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Friday, March 28, 2014

Sex Crimes -- mixing minors and mayhem

Hanover Law answers questions on a variety of topics, and one recent inquiry stood out in our criminal discussions. In VA, what is statutory rape and what are other possible charges for sex with minors? Seems like a bizarre and slightly embarrassing question. However, if you have a teenager or young adult who is experimenting with sex, it is good to know what the risks might be.

Question:
I am 20 years old and have a child with an 18 year old. When we had sex, I was 19 and he was 17.

His parents are pissed, but knew of our relationship. It actually started when he was 16 and a half and I was a little over 18. The night we conceived he took me to a party where we both got drunk. He drove me home, and the rest is history. What will happen to me?

Statutory Rape? Not a chance.


The father of your child must pay child support, so you can certainly "get" that. This is not a case of statutory rape, as that requires the "victim" to be under the age of 15. It the victim is 15, 16, or 17, and the actor is 18 or over, the charge is "Contributing to the Delinquency of a Minor" as defined in VA Code 18.2-371. That's a first class misdemeanor carrying a maximum penalty of 12 months and/or $2500 in fines.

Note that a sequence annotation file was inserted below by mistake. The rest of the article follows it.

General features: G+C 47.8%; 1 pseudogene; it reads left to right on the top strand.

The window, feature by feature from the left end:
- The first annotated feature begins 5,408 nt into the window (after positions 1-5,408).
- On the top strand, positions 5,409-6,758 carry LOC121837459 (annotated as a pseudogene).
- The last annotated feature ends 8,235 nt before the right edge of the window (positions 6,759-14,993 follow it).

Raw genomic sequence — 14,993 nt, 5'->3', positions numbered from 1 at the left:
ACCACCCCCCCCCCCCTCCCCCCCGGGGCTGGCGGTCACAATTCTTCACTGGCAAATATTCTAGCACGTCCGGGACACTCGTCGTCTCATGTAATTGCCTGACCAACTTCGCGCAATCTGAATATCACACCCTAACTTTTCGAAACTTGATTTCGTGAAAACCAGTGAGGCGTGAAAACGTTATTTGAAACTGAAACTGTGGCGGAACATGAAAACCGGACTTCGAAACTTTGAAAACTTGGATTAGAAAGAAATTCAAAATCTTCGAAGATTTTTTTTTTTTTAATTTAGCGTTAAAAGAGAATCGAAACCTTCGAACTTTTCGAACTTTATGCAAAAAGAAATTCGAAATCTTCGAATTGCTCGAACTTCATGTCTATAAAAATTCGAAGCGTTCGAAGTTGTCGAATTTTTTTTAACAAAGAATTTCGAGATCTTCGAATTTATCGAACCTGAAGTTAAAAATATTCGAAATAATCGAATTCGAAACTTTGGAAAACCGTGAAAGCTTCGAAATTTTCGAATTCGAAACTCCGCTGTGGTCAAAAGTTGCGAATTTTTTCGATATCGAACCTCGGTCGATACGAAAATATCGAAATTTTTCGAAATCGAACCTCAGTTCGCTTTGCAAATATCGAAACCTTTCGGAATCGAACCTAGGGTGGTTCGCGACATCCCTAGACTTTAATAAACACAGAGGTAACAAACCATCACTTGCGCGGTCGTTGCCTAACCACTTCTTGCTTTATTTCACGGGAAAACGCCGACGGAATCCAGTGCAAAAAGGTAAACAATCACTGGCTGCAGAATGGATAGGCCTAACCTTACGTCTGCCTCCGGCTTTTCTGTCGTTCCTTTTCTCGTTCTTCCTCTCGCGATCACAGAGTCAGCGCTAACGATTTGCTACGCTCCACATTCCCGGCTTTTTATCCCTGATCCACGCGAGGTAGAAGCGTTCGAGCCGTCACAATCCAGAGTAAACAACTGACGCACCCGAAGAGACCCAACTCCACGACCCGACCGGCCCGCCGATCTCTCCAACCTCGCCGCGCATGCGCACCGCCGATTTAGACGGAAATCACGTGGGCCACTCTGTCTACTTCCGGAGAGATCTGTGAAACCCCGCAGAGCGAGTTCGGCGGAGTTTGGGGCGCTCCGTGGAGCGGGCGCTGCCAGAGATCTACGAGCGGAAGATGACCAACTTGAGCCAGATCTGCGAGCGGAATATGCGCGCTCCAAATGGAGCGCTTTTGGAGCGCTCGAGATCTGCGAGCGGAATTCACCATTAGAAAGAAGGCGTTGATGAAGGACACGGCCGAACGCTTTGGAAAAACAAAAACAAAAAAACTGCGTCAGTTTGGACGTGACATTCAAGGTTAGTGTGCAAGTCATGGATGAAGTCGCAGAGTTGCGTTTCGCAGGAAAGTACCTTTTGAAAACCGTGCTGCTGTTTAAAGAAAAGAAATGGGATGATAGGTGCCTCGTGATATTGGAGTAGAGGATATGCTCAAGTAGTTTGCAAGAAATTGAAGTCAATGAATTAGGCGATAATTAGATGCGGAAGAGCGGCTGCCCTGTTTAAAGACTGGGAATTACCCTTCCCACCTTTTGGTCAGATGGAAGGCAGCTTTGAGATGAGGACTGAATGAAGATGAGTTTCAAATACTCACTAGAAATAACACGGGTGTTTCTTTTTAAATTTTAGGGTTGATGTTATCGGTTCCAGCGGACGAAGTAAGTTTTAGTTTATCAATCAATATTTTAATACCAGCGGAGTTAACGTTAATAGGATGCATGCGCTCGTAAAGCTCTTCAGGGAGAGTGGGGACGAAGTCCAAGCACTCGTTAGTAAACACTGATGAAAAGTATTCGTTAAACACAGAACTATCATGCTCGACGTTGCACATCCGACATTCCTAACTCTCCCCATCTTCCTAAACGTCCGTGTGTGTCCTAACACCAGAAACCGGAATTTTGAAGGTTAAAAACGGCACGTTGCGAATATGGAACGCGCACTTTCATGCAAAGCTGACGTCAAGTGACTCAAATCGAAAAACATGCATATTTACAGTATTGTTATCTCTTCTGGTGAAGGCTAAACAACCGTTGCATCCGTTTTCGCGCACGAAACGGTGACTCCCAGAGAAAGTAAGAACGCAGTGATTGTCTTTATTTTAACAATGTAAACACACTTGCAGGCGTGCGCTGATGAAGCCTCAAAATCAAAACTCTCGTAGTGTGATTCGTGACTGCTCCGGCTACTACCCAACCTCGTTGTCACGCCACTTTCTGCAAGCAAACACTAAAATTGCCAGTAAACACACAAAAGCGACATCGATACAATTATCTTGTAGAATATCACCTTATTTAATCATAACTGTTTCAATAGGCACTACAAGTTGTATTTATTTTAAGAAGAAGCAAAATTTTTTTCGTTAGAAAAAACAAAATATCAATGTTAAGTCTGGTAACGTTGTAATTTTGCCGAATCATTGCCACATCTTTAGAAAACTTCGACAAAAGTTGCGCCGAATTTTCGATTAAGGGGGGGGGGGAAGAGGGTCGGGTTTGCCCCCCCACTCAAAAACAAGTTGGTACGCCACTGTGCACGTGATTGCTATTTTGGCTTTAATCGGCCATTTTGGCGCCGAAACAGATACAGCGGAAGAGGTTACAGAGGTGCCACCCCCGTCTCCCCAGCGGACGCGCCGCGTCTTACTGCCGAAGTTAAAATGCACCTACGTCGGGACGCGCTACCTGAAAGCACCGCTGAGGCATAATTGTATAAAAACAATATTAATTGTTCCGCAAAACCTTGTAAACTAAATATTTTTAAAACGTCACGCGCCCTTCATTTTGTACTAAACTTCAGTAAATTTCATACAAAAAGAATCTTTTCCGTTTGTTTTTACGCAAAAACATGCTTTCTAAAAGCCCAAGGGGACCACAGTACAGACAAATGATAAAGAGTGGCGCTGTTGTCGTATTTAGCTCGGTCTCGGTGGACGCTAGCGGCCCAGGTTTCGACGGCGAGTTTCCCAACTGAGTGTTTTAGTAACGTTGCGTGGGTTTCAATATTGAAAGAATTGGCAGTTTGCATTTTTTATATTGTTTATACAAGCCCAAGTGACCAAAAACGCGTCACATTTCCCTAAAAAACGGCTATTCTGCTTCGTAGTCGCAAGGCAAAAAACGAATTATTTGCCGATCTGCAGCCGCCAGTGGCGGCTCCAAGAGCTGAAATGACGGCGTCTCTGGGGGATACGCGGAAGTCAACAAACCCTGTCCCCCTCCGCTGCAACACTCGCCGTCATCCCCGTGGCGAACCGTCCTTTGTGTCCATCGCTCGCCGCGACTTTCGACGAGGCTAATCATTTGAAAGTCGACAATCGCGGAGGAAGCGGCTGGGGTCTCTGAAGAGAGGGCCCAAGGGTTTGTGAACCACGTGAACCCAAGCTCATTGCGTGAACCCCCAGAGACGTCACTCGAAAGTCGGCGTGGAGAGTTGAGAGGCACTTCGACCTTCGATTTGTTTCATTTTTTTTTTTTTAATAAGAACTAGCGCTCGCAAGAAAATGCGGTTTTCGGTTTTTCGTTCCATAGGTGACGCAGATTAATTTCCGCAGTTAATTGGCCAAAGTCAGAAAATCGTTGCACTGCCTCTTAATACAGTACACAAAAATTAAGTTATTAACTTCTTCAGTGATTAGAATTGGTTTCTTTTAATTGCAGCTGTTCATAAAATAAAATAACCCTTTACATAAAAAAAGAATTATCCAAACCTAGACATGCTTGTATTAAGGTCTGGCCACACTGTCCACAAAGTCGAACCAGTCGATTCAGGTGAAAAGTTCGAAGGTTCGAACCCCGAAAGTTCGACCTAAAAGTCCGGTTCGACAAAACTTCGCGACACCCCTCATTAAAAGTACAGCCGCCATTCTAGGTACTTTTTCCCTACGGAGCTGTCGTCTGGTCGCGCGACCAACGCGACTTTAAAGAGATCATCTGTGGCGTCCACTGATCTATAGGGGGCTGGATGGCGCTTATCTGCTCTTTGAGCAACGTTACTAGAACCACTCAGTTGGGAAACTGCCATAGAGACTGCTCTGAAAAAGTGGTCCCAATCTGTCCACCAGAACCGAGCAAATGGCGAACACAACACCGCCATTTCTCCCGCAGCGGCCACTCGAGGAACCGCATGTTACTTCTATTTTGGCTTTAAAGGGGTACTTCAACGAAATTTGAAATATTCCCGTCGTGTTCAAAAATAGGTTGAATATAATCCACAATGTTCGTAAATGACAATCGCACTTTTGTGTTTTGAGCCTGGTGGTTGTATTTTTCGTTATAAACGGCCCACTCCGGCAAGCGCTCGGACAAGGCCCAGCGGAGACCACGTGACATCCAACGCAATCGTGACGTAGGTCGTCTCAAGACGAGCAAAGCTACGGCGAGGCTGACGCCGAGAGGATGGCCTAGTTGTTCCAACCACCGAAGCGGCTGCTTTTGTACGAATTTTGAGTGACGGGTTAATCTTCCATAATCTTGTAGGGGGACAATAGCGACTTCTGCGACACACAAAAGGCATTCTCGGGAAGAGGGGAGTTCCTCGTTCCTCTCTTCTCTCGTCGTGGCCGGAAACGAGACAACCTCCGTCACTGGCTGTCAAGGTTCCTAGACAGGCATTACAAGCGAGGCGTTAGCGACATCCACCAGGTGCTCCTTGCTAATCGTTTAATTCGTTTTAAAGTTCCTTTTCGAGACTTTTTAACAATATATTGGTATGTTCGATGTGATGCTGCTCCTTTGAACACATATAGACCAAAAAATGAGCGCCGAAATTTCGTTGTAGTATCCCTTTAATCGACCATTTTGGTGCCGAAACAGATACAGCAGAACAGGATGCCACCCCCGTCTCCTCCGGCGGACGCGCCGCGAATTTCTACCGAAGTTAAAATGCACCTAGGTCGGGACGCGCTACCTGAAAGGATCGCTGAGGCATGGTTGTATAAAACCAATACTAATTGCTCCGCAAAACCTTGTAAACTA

Any person 18 years of age or older, including the parent of any child, who (i) willfully contributes to, encourages, or causes any act, omission, or condition which renders a child delinquent, in need of services, in need of supervision, or abused or neglected as defined in § 16.1-228, or (ii) engages in consensual sexual intercourse with a child 15 or older not his spouse, child, or grandchild, shall be guilty of a Class 1 misdemeanor.

In your case, it is not likely there will be any prosecution, as a matter of public policy, when the parties are within tow to three years of each other, the court tends to not want to get involved (would result in waaayyyy too many teenage against teenage sex claims).

You also mention alcohol being a factor, and driving under the influence. Both of these are separate charges, and could be a problem. However, neither lead to a sex charge, as neither of you were legally of age to consume or possess alcohol, so you were not providing alcohol to a minor.

The fact his parents knew of your relationship is irrelevant. It was YOUR choice to engage in the conduct, and the state would be pursuing you for that decision. Parents are not truly relevant at this level, although they may influence the nature of the punishment at sentencing. I don't see this being a factor here.

It would be wise, however, to meet with us (or another law firm) in consultation on this matter. While it may cost a few hundred to do that, we can review the entire scope of your case, and any other information you may not have shared on the public forum. We have extensive experience with sex crimes, and we would be glad to help. 703-402-2723


Sean Hanover, Esq.
Hanover Law
www.hanoverlawpc.com
Offices in Fairfax and DC
888 16th St. NW
Washington, DC 20006

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